and started my chicken project again.
You mean a chicken project not related to art?
Right. My other hobby is raising chickens. I've
been doing it for about 10 years. I take them around the state
and I show them. They're all submission chickens, there's purebreds,
Do you eat them?
We don't eat them but we use their eggs. They're
like purebred show dogs, but in the chicken world. All the weird,
fancy chickens you see at the fair every year, that's what I
What's with the mascot heads? [See
I wanted to see if I could do it. It's kind of
an interesting hobby. I could get some gigs selling them, too.
My friends and I go down to L.A. and buy the materials, the faux
fur in the fashion district. They don't sell that stuff up here.
But it's just kind of a hobby. The art thing is what I want to
do as my career.
The week before Arts Alive! You cranked out
a bunch of paintings for your show at the Accident Gallery. How
I think I did about 25 paintings probably a week
and a half before the show. Then the power went out so I was
painting in the dark. It was a pretty mad rush but I'm happy
with what I made. They're all from photos of shelter dogs. They're
real dogs in shelters around California. Most of them are actually
from L.A. There's just a huge population of dogs that go through
the shelters every day and it's really sad.
I noticed your website. When did you get online?
My dad and I got a computer together in 1996 and
got on the Internet and all that. We taught each other how to
build websites. From then on I kept making websites. I basically
had one for me and my chickens for 10 years. I've got my portfolio,
which needs to be updated, I've got a little bio, and I've got
chickens and photos and how to contact me.
Have people contacted you?
Oh yeah. I've sold a lot of work online. People
ask me for pet portrait commissions. But yeah, I get a lot of
traffic through it. People type in "Arcata" and "art"
and my site pops up. I get a lot of random emails. It's really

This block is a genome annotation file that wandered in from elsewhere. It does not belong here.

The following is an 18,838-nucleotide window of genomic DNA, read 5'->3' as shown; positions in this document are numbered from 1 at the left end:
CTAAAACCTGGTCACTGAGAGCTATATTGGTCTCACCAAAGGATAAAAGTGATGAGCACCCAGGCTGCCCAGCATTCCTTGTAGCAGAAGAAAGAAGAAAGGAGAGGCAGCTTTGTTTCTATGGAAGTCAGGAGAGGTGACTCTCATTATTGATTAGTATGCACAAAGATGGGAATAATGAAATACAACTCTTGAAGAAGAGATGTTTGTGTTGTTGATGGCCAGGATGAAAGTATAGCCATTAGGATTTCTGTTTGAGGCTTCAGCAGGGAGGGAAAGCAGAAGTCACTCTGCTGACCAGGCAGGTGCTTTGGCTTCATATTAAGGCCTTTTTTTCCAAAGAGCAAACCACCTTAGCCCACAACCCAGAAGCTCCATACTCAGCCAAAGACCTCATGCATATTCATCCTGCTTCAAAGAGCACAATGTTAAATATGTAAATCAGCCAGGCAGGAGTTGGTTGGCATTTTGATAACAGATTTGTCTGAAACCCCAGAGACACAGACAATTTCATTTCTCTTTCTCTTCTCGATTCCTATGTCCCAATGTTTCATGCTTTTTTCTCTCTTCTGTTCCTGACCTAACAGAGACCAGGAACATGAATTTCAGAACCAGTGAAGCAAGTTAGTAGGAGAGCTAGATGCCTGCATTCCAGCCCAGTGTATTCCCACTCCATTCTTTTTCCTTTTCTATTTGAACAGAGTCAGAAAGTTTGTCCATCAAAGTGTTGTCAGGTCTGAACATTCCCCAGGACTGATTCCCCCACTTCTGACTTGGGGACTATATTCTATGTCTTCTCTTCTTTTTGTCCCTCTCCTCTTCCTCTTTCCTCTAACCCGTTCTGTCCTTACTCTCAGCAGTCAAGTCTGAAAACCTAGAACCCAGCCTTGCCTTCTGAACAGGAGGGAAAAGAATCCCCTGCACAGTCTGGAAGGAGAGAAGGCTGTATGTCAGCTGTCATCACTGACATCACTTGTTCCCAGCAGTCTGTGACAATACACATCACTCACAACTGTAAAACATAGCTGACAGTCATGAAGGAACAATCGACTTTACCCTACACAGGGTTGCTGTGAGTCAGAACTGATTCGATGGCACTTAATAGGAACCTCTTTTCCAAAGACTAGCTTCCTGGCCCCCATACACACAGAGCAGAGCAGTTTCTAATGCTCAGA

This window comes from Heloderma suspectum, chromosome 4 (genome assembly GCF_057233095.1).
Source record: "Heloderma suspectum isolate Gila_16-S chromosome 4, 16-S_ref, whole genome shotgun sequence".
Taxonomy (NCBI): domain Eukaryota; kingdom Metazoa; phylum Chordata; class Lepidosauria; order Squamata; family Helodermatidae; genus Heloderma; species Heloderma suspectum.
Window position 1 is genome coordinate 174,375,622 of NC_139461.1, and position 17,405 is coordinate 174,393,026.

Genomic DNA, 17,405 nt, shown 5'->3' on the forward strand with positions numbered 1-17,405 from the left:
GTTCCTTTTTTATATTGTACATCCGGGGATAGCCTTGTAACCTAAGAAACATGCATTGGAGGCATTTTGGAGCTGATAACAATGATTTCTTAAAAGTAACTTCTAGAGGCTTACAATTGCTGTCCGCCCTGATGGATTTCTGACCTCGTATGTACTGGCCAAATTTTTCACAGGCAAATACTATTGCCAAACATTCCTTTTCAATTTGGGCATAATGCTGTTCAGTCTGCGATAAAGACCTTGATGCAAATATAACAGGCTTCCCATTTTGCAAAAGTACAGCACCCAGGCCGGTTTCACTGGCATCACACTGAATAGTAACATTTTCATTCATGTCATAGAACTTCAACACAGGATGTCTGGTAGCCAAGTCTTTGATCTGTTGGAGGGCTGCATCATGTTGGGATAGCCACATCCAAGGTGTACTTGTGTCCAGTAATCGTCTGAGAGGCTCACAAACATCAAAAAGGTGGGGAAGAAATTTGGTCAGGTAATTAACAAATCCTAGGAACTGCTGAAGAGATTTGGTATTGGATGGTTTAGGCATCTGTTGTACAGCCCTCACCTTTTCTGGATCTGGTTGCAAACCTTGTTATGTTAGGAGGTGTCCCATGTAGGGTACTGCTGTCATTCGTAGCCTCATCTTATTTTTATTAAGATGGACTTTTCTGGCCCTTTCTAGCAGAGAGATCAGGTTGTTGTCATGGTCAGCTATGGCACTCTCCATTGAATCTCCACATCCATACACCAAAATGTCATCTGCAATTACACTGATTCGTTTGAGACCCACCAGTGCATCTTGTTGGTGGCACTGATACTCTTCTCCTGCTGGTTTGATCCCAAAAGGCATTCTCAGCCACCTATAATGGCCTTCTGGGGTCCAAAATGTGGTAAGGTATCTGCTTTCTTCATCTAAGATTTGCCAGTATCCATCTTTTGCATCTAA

Do people from other states contact you?
I've had people from Florida and Georgia contact
me. This one guy in Georgia buys a lot of my work. He buys anything
with a Husky in it.
How much do you charge for a pet portrait?
I usually don't go for under $150. So $150 up for
small portraits and bigger ones are maybe $400 or $500.
What motivates your artwork?
Um, I think it's an addiction. If I don't paint
for a while I feel really unfulfilled. I have to keep drawing.
Seriously, I get depressed when I don't do art so I have to keep
Do you feel like you're part of the artist community
I'm really new to it. I just became a member of
Accident Gallery so I'm still trying to fit in with all that.
I kind of feel out of place because I'm so independent. I don't
really have any artist friends that I go hang out with or anything
yet. I paint on my own most of the time. But I think artist groups
like that are really great. Like, the Accident Gallery is wonderful.
I'm starting to get to know the guys there and they're great
people. They taught me how to silk screen and they taught me
all this stuff.
Do you see yourself staying in Humboldt County?
Um, I don't know. I'll probably eventually move
away because the market up here is not that great. You have to
sell your paintings for a hundred bucks, and you'll sell lots
of them at a hundred bucks but once you go up more than $800
or $900 buyers shy away. At least that's what I've found. I've
been going to shows for a couple years and you rarely see work
that sells over a thousand bucks. At the Accident Gallery you
never see it.
ABOVE: Allison Reed shows off
her aseel chicken, an Asian breed that inspires some of her paintings.
A pit bull painting by Reed on display at Accident
say you can't judge a book by its cover, and it seems to be true
of the art scene here. On the surface everyone seems to be getting
along, but underneath there's some tension. We've picked up hints
of it lately, but Dre Meza, 29, painted a clearer picture
of gallery in-fighting in Old Town and how it's reflected in
How would you describe your artwork?
I've never heard anyone say, "Oh, your art
looks like so and so's." It depends what kind of influence
I'm around. For Christmas I got books on Brazilian graffiti and
stuff from Africa and all these styles that are so much different
from the stuff we've got going on around here.
Are you in with Empire Squared?
No, not yet. I was wondering if you were going
to ask. I was with the Accident Gallery. I started that [Accident
Gallery]; me and some other people, we started that two
years ago, maybe. I recently stepped away from that because I